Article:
I was idly reading this week's edition of The Economist magazine over breakfast this morning. As a one time table tennis player with a penhold grip myself, I'd just finished reading their obituary of Zhang Zedong when I noticed an advertisement on the facing page. It seems that on March 12th The Economist will be hosting "The Arctic Summit" at the Hotel Bristol in Oslo, Norway. According to The Economist the summit will present "A new vista for trade, energy and the environment" to:
Prompted by a conversation over on Neven's Arctic Sea Ice blog I happened to glance at the Department of Energy and Climate Change's shiny new web site this morning, and discovered evidence strongly suggesting that Ed Davey is suffering from selective schizophrenia.
According to the UK's Department of Energy and Climate Change:c
Energy and Climate Change Secretary Edward Davey and Climate Change Minister Greg Barker will both be attending the second week of the COP18 negotiations in Doha, commencing on 3rd December
The second week of the "18th session of the Conference of the Parties to the UNFCCC and the 8th session of the Conference of the Parties serving as the Meeting of the Parties to the Kyoto Protocol" starts tomorrow at the Qatar National Convention Centre in Doha, Qatar.
After an expensive and thoroughly negative campaign that failed to mention climate change at all, Barack Obama has been voted another four year term in charge of a nation that pumps a lot of carbon dioxide into our atmosphere. According to the PBL Netherlands Environmental Assessment Agency (PBL for short):
Four years ago Barack Obama was President Elect. Here's a speech he gave at that time:
Notice his concluding remarks:
Once I take office you can be sure that the United States will once again engage vigorously in…. negotiations, and help lead the world towards a new era of global cooperation on climate change. Now is the time to confront this challenge once and for all. Delay is no longer an option. Denial is no longer an acceptable response. The stakes are too high. The consequences too serious. Stopping climate change won't be easy and it won't happen overnight, but I promise you this. When I am president, any governor who's willing to promote clean energy will have a partner in the White House. Any company that's willing to invest in clean energy will have an ally in Washington. And any nation that's willing to join the cause of combating climate change will have an ally in the United States of America.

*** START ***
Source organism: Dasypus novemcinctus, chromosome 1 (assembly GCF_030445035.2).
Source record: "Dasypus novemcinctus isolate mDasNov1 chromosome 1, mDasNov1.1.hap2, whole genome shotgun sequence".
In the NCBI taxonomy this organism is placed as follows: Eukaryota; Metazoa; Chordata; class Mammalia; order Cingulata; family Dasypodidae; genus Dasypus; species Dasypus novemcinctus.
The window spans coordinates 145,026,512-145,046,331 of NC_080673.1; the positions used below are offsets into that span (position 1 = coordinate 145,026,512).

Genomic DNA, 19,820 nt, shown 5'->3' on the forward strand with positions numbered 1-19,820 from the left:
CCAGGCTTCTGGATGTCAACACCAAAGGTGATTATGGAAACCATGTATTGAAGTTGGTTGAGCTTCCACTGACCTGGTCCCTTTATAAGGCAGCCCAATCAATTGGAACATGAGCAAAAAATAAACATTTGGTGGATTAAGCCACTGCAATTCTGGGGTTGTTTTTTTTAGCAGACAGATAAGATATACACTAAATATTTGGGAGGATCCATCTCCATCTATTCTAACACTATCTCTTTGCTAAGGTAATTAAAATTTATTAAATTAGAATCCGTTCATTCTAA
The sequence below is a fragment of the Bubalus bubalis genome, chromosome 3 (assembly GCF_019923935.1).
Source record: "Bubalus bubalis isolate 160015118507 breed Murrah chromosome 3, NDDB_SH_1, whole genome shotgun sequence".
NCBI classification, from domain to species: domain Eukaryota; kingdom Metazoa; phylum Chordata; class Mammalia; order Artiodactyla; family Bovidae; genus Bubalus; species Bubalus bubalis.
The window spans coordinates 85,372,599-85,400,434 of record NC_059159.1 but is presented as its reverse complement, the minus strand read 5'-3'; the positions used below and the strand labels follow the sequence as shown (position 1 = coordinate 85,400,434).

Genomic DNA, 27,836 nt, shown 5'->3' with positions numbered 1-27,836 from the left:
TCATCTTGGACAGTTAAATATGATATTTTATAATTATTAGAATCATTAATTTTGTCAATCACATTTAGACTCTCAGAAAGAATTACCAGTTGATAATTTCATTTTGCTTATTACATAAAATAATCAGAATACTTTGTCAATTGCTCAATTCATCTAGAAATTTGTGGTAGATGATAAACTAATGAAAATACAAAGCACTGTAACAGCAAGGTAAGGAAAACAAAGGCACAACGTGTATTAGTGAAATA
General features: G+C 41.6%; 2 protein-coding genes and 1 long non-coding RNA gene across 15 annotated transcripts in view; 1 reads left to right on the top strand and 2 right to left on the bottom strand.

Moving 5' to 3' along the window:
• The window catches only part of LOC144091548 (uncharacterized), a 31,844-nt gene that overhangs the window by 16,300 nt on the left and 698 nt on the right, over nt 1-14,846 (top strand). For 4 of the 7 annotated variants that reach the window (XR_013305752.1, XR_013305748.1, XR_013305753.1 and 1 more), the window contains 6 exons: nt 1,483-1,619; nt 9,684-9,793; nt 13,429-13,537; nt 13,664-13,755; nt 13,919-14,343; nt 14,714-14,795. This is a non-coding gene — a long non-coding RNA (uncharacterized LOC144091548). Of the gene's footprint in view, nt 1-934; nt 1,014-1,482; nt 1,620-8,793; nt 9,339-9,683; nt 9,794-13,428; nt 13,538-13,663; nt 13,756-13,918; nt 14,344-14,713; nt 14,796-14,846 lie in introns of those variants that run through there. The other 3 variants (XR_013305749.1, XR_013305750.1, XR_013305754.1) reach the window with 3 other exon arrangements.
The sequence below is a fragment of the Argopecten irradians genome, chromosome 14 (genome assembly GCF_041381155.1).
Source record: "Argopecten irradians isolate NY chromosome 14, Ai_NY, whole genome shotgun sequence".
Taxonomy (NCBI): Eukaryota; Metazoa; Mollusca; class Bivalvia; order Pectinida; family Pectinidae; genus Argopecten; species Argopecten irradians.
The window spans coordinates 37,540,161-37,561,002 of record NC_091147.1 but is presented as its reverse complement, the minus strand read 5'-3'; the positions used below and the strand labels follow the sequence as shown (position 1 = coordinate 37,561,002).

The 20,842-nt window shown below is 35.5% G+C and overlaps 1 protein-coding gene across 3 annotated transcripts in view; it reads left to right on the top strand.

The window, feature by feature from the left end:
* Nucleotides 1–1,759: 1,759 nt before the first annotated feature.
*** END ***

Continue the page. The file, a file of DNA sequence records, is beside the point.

Stopping climate change hasn't happened overnight, or over the last four years for that matter. The stakes are higher. The consequences more serious. Stopping climate change is now much harder. Whether as a result of Michael Bloomberg's last minute introduction of climate change onto the agenda or not, Mr. Obama has just been voted another four years in office by the U.S. electorate. Here's his 2012 acceptance speech:
Having spent some days blogging about the effects of Hurricane Sandy, I had intended posting today about some of Sandy's causes. That will have to wait for a while now though, since a post about the politics of climate change has suddenly risen to the top of my to do list. My headline today comes to you courtesy of Bill Clinton, via Michael Bloomberg.
Some more background information has come to light concerning the apparent confusion within the UK government about their renewables obligations. The Guardian has printed what it claims is a letter dated July 9th from George Osborne to Ed Davey discussing in particular a reduction in ROCs for onshore wind. Quoting from that letter:
We reported at the beginning of the month on the sudden demise of MF Global Inc. If you recall Jon Corzine, an ex "Democratic" governor and senator, and (coincidentally?) also an ex CEO of Goldman Sachs, presided over the seventh largest bankruptcy in U.S. history. The Commodity Futures Trading Commission, one of the regulators charged with keeping an eye on shady dealings on Wall Street on behalf of U.S. taxpayers, has just released a long statement about the affair. Amongst other things CFTC Commisioner Scott D. O’Malia has this to say:
As the G20 leaders start their deliberations in Cannes today some more famous names have been putting their weight behind the campaign to introduce some kind of financial transaction tax. On Tuesday the Anglican Archbishop of Canterbury, Rowan Williams, joined Pope Benedict XVI in calling for the introduction of what he referred to in an article in the Financial Times as